While often different in practice, cissexism, transphobia, and homophobia are all rooted in oppositional sexism, which is the belief that female and male are rigid, mutually exclusive categories, each possessing a unique and nonoverlapping set of attributes, aptitudes, abilities, and desires. Oppositional sexists attempt to punish or dismiss those of us who fall outside of gender or sexual norms because our existence threatens the idea that women and men are “opposite” sexes. This explains why bisexuals, lesbians, gays, transsexuals, and other transgender people—who may experience their genders and sexualities in very different ways—are so often confused or lumped into the same category (i.e., queer) by society at large. Our natural inclinations to be attracted to the same sex, to identify as the other sex, and/or to express ourselves in ways typically associated with the other sex blur the boundaries required to maintain the male-centered gender hierarchy that exists in our culture today.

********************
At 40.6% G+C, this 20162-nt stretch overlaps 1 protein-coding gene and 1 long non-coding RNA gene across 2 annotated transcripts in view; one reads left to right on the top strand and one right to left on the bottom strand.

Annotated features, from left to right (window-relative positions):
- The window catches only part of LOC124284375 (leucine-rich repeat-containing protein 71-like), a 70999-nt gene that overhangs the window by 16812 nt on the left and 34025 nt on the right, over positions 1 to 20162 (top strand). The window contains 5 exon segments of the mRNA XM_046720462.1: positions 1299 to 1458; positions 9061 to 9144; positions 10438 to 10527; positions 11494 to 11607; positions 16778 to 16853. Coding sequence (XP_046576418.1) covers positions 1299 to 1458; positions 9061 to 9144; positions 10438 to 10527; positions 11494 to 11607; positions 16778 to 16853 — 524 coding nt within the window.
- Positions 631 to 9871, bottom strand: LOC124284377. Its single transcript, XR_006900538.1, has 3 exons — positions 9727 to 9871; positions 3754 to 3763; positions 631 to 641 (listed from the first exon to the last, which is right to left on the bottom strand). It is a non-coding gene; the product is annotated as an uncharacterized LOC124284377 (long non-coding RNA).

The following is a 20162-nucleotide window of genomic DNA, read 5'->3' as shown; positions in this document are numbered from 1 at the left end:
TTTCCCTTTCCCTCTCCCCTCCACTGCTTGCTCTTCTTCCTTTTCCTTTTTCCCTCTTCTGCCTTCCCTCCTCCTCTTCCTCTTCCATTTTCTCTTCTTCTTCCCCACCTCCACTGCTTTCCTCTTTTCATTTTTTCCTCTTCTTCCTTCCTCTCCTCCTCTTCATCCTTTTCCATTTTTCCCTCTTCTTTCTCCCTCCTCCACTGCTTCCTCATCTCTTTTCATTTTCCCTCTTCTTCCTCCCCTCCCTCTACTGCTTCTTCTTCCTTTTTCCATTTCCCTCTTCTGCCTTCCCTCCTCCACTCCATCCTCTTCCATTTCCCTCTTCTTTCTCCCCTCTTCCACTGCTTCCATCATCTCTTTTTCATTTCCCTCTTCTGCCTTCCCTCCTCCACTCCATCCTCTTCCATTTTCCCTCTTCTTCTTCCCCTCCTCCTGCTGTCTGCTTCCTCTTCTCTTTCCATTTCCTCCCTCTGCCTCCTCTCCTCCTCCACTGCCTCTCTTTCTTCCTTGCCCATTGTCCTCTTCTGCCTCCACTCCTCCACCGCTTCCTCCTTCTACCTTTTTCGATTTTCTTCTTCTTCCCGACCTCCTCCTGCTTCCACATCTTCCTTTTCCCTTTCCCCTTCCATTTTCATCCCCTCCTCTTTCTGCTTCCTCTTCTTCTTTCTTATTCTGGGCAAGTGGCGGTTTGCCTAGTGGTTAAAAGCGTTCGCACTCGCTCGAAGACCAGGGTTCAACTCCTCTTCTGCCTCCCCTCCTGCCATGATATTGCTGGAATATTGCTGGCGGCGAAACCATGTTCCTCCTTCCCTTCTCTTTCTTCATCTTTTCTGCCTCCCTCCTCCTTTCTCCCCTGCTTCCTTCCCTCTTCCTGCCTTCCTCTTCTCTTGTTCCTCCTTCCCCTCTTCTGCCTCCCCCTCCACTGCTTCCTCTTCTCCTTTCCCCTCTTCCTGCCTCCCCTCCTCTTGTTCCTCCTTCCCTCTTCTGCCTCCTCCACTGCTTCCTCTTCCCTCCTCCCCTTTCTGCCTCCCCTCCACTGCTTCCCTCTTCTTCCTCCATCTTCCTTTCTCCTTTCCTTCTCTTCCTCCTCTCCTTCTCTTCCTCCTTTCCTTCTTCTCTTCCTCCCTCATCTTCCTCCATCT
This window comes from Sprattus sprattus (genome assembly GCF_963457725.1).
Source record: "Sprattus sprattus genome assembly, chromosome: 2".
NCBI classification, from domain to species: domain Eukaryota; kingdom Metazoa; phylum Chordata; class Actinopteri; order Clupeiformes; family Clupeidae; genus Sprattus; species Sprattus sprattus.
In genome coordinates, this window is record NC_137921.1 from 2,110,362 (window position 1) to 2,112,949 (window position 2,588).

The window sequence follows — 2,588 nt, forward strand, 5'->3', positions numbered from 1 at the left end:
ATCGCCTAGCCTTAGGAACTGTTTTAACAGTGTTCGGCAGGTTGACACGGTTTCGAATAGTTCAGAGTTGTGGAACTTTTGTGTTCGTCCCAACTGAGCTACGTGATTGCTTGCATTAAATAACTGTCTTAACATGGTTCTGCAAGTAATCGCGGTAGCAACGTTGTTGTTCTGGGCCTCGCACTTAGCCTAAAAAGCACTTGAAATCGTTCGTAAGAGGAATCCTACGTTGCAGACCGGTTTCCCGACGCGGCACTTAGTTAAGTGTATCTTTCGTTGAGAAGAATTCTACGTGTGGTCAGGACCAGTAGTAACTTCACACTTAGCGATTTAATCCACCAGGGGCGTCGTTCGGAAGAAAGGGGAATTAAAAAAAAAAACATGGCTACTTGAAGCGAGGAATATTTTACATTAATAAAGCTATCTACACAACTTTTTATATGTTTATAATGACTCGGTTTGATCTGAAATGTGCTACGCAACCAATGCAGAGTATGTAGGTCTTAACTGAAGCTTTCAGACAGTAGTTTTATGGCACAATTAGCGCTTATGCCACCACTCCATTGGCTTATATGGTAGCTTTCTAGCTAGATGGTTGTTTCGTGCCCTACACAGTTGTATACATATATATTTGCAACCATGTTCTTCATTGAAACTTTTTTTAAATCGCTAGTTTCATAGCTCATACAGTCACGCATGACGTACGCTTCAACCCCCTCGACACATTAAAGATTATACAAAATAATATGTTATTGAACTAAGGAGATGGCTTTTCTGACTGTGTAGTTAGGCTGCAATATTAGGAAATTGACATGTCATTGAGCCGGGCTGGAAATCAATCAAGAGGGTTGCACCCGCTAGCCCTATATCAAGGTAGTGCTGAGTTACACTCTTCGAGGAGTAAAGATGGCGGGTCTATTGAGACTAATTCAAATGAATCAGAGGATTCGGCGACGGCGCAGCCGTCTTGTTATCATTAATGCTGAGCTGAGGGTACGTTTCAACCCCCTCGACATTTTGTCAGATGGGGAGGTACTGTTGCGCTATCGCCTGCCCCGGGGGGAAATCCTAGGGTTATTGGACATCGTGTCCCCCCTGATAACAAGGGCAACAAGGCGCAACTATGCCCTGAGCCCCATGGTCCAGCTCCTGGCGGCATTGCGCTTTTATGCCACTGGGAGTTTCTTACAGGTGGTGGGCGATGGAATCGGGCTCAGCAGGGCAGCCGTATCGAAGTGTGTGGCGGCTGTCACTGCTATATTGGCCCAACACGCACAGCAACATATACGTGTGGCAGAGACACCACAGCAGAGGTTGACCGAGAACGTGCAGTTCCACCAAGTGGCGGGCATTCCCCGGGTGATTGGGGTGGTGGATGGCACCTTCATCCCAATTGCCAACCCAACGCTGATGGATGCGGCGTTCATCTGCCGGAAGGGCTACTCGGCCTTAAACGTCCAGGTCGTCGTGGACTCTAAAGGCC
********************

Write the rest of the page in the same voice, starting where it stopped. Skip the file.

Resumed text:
Julia Serano, Whipping Girl: A Transsexual Woman on Sexism and the Scapegoating of Femininity
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- calummarsh said: OK, but: I prefer the term “queer” precisely because more specific terms tend to place things within too rigid a framework. If there is an endless proliferation of genders and sexualities, we can’t have labels or categories at all.
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